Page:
“Building soil structure and managing for microbes in the subsurface will help create a healthy soil that can withstand heavy rain events. A healthier soil will have structure and macro-pores that allow water to infiltrate faster, reducing runoff and ponding/flooding considerably,” she noted.
In addition, Reberg mentioned “healthier soils also require fewer inputs of nutrients.”
The WSWCD and NRCS are available to help local units of government and landowners protect natural resources.
What can be done?
Preventing soil erosion starts with having better soil health: disturbing the soil as little as possible, keeping the soil surface covered with residue year-round, planting of cover crops, reduced tillage, and expansion of rotation, according to Nadeau.
Dean Terning of Cokato has been participating in soil erosion prevention programs for 25 years, he said.
“Years like this accent the problem,” Terning noted.
He has eight different farms that have basins installed, and is working with WSWCD on a fall 2015 project.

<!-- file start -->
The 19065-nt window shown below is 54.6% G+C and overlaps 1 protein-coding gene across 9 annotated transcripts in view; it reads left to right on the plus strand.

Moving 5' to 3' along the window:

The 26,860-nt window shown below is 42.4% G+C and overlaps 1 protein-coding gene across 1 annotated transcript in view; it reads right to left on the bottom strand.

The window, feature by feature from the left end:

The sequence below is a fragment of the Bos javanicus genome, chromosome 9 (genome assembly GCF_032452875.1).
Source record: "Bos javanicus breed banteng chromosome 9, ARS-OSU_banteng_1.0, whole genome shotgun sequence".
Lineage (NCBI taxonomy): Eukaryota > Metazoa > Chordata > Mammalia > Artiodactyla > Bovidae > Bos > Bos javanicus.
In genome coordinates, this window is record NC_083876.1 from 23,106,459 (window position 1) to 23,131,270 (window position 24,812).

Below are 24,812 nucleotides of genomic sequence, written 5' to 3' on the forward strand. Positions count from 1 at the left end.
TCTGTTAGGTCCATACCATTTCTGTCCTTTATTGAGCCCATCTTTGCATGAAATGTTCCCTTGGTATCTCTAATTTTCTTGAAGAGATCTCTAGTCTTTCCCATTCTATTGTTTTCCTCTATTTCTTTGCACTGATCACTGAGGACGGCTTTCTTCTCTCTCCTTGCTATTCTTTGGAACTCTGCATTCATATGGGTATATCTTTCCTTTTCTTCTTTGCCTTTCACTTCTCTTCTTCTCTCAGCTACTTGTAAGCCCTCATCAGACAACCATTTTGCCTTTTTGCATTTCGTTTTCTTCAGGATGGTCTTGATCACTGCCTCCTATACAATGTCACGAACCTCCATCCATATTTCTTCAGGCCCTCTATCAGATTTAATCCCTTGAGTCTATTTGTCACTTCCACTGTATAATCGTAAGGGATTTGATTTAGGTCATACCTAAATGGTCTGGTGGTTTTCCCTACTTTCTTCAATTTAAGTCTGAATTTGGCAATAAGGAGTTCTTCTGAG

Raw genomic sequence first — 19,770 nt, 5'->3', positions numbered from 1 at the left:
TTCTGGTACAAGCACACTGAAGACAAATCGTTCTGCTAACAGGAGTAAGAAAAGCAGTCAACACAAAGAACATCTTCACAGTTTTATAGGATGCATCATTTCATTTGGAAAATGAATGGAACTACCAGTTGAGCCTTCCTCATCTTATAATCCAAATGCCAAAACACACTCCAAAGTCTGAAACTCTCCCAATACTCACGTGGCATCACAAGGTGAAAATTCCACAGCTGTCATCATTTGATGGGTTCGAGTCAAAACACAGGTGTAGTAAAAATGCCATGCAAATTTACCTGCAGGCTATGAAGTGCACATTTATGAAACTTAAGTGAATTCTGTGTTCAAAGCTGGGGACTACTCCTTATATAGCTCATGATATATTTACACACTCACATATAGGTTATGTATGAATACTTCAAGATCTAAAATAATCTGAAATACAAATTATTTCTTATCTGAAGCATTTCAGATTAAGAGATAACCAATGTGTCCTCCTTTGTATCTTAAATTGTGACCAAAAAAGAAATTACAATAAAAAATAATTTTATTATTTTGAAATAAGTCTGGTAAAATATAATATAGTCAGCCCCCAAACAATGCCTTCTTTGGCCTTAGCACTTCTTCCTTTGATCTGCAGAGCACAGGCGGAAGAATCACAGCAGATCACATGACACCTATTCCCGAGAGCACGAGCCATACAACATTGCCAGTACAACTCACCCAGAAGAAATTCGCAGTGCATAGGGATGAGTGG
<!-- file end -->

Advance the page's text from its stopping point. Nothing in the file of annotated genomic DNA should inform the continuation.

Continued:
“You have to be thinking about a year in advance,” Terning stated.
There may be a need for more than one terrace per farm, depending on the location.
Terning has a farm in Stockholm Township that has five basins, a farm in Cokato that has three, a farm east of Montrose that has three, and a farm east of Winsted that has four.
“The basins don’t make much of a footprint, but we do have to farm around them,” Terning commented.
The average basin consumes about four-tenths of an acre, he added.
As part of the program, WSWCD also does “spot checks” on fields that have dikes installed, which consists of testing the field for residue on top to make sure it’s at an appropriate level.
“I would recommend crop farmers get in contact with WSWCD and find out what they can do,” Terning said. “About 50 to 60 percent of my cost was covered by state or federal funded programs through WSWCD.”
A good way to prevent erosion, especially in fields with hills, is to avoid monoculture cropping, according to Saxton.
Monoculture cropping is rotating between two crops, usually row crops, such as corn.
“Flat or gently rolling land can tolerate the monoculture cropping,” Saxton noted. “But if there is any kind of hillside, the soil will wash away.”
Saxton recommends changing to a five-year cycle, such as two to three years of hay, a nurse crop for one year, then a row crop.